A Dutchman who wanted to legally change his date of birth by 20 years has lost his legal battle and will remain 69 years of age.
Almost without a shadow of a doubt, everyone reading this right now will have heard someone joke about how old they are, normally when they are asked what birthday they're celebrating. "Oh I'm 21 again, that's 20 years in a row now." You might have even made the joke yourself.
Emile Ratelband of the Netherlands recently tried to go one step further than that as reported by Sky. Mr. Ratelband was born on March 11, 1949. The math whizzes among you will have already figured out that makes the Dutchman 69 years old at present. However, the almost 70-year-old has been fighting in court to have his date of birth changed to 20 years after the day he was actually born.
After getting over the thought of someone trying to legally do this, some of you might have tried to think of a logical reason behind this legal battle. That a mistake was made on the man's birth certificate, or he was born somewhere that doesn't issue them at all. Not the case. Mr. Ratelband was told by his doctors that he has the body of someone 20 years younger than him. By his reckoning, that means he should be allowed to legally change his age from 69 to 49.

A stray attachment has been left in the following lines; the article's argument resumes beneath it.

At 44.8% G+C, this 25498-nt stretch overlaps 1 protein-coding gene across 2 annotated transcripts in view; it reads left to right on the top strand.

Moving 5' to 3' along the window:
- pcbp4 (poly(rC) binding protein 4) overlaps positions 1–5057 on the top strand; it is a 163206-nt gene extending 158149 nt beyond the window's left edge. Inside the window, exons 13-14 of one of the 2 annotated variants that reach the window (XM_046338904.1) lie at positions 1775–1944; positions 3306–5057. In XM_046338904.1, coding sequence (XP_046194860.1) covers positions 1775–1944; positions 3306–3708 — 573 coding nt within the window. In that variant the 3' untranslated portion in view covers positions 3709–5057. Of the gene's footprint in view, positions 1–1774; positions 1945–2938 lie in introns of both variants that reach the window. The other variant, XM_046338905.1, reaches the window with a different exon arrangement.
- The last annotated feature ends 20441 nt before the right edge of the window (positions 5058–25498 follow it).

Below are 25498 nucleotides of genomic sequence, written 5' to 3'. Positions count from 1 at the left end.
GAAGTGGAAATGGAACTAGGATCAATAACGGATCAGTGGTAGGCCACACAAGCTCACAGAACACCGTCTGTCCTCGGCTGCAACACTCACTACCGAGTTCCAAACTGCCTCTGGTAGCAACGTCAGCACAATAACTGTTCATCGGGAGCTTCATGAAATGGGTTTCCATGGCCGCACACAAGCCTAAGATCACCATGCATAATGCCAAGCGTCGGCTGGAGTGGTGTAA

The fact that this case made it to court, and has taken the world by storm, is baffling to us. Mr. Ratelband believes that if he were allowed to change his age, it would benefit him in a number of ways. Due to being 69, he finds it harder to get work now than when he was younger. He also thinks if he were 49, he would have a lot more luck on Tinder than he currently does. Well, at least he's honest.
Mr. Ratelband's biggest argument was that in a world where people can legally change their name and their gender, he should be allowed to alter his age. Yeah, we're still not convinced, and neither was the Netherlands court in which the case took place. Allowing Mr. Ratelband to change his age by 20 years would have meant erasing 20 years of records from the system. That alone would have caused chaos and is not a precedent the Dutch government wanted to set.